There were no remarkable differences in motion among the subjects that were familiar with the experimenter and the subjects that were not familiar with the experimenter. In order to examine the returning phase in detail, the horizontal and vertical components of the velocity were calculated. Figure 4 and 5 show the absolute value of the horizontal and vertical components, respectively. In all cases, the profile of the vertical component in the returning phase is a single-peak shape. This characteristic is common among all subjects. Moreover,
the profile of the horizontal component in the returning phase has a peak before the maximum peak. Other examples of the horizontal and vertical components are shown in Figure 6 and 7. We can also find a similar profile of the horizontal component in these examples.
This characteristic appears 6 times among the 14 trials of the impersonal case and 18 times among the 21 trials of the interpersonal case. In other words, this characteristic appears more often in the interpersonal case than in the impersonal case. Although there is no statistically significant difference between the two cases because the number of the subjects is not sufficient, we focus on this feature in order to differentiate the interpersonal and impersonal cases. Comparing the horizontal and vertical components, the time to start increasing the vertical velocity is always later than the time to start increasing the horizontal velocity. There is a tendency for this time delay to be larger in interpersonal cases than in impersonal cases. These results suggest that, in the interpersonal case, when the subjects returned their hands, they moved their hands horizontally at first and then brought their hands down, whereas, in the impersonal case, subjects brought their hands down from the beginning. It is generally thought that a person moves his/her arm by controlling his/her
hand position initially with feedback control and then moves his/her arm in a ballistic trajectory. This difference in motion can be modelled as the difference of desired hand position of feedback control in the space close to another person (Figure 8). To put it more concretely:
In the impersonal case, the desired hand position is set such that the hand can be returned in the fastest path (Figure 8, top).
In the interpersonal case, the desired hand position is set such that the hand can move from the space in proximity to the other person along the fastest path (Figure 8, bottom).
Although this model is specific to the motion for touching another person or a box, it can be taken as a model of human motion variety due to differences in social situation. In the next section, we examine the influence of the model on the impression towards an android.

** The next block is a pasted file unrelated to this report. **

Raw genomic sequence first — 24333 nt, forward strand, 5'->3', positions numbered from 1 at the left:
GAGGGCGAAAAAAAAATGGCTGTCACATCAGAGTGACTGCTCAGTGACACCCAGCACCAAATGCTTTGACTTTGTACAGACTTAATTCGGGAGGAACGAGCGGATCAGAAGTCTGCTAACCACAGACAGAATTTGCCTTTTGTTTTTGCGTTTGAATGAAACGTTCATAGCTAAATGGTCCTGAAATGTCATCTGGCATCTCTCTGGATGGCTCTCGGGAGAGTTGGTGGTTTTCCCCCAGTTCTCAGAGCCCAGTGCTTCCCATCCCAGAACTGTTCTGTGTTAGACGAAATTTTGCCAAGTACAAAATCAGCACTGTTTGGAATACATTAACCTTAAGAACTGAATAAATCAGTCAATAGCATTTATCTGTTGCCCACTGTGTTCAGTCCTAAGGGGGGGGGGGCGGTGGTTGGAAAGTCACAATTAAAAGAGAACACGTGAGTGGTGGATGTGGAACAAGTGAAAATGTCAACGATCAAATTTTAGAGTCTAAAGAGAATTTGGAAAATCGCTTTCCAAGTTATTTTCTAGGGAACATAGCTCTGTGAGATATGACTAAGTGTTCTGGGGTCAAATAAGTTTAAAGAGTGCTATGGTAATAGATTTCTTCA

3.1. Repliee Q2 android
The android (called Repliee Q2) used in the experiment is shown in Figure 9. The android is modelled after a Japanese woman, the standing height of which is approximately 160 cm.
The skin is composed of a kind of silicone that feels like human skin. The android is driven by pneumatic actuators that give it 42 degrees of freedom from the waist up. The legs and feet are not powered. The android can neither stand up nor move from a chair. The joints driven by the pneumatic actuator has mechanical flexibility in the control thanks to the high compressibility of air. The flexibility of the joints makes for safer interaction, with movements that are generally smoother than those of other similar systems. The complicated dynamics of the air actuator make executing the trajectory tracking control difficult.
We implemented the motion variation based on the proposed model in the Repliee Q2 android and investigated the impression toward the android from a third-person viewpoint in psychological experiments. We showed video recordings of the android motions to participants and asked them impressions toward the android. The android motions generated based on the proposed model are shown in Figure 10. The top of the figure shows the motion in which the hand is returned along the fastest path (hereafter, motion M1). The bottom panel shows the motion in which the hand leaves from the space near the other person along the fastest path (hereafter, motion M2). The motion of reaching out was implemented according to the average motion of the subjects' reaching motions observed in the experiment described in Section 2. It is difficult to implement a quick and smooth motion in the android with a simple feedback control because the joints are driven by flexible pneumatic actuators. In order to avoid this difficulty, we implemented the motions in the android so that the speed of motion is slow. The video stimuli were made by playing videos of the android with slow motion at fast speed.